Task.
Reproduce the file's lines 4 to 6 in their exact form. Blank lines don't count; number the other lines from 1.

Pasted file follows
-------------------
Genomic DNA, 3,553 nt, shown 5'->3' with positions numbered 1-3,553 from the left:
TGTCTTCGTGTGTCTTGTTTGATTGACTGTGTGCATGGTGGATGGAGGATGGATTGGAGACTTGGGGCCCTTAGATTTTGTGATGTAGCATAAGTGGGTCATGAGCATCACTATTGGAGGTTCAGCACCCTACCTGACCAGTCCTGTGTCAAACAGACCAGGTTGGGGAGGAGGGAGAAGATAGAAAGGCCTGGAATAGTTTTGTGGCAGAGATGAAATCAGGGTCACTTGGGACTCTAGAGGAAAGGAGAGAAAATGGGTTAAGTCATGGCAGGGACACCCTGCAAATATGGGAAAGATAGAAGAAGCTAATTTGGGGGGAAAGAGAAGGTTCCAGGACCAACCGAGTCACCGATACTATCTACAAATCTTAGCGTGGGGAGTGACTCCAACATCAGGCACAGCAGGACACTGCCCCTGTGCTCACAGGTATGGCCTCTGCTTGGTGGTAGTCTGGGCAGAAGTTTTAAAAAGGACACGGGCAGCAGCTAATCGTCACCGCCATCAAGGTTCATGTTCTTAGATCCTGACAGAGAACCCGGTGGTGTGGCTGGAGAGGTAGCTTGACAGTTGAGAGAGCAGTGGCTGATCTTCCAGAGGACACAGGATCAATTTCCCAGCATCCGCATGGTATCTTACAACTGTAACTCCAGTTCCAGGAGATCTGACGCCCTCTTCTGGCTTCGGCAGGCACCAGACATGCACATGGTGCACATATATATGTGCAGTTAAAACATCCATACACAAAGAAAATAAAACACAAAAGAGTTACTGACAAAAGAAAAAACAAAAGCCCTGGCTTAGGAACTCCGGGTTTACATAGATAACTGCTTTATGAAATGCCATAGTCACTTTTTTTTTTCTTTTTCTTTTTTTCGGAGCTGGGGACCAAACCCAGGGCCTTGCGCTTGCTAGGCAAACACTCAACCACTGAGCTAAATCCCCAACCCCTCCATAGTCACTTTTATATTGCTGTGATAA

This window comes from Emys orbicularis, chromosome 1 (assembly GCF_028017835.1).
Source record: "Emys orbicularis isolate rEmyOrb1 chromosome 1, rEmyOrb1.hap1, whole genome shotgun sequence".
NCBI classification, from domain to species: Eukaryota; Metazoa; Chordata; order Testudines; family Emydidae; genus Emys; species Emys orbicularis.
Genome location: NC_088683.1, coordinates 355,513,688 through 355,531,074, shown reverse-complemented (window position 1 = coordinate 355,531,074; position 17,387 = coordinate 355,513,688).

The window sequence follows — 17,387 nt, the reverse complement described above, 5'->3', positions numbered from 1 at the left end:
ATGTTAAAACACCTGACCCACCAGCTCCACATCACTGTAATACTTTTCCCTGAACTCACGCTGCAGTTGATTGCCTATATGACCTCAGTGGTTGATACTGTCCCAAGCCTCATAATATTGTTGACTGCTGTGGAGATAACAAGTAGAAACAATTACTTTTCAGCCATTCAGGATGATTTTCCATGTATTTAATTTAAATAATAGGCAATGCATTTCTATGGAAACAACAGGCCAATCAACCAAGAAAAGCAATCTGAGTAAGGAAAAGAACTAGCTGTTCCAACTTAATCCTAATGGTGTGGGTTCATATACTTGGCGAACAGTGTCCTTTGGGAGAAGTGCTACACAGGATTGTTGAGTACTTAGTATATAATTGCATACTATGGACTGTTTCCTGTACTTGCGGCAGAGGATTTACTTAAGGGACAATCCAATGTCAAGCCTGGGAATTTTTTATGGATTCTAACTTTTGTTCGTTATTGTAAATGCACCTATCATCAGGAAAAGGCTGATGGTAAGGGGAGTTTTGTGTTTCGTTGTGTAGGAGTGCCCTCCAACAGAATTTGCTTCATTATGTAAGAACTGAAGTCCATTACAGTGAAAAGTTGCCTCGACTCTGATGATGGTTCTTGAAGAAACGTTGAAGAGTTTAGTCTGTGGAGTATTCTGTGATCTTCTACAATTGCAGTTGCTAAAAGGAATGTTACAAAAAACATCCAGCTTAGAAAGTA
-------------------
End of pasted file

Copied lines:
Source record: "Emys orbicularis isolate rEmyOrb1 chromosome 1, rEmyOrb1.hap1, whole genome shotgun sequence".
NCBI classification, from domain to species: Eukaryota; Metazoa; Chordata; order Testudines; family Emydidae; genus Emys; species Emys orbicularis.
Genome location: NC_088683.1, coordinates 355,513,688 through 355,531,074, shown reverse-complemented (window position 1 = coordinate 355,531,074; position 17,387 = coordinate 355,513,688).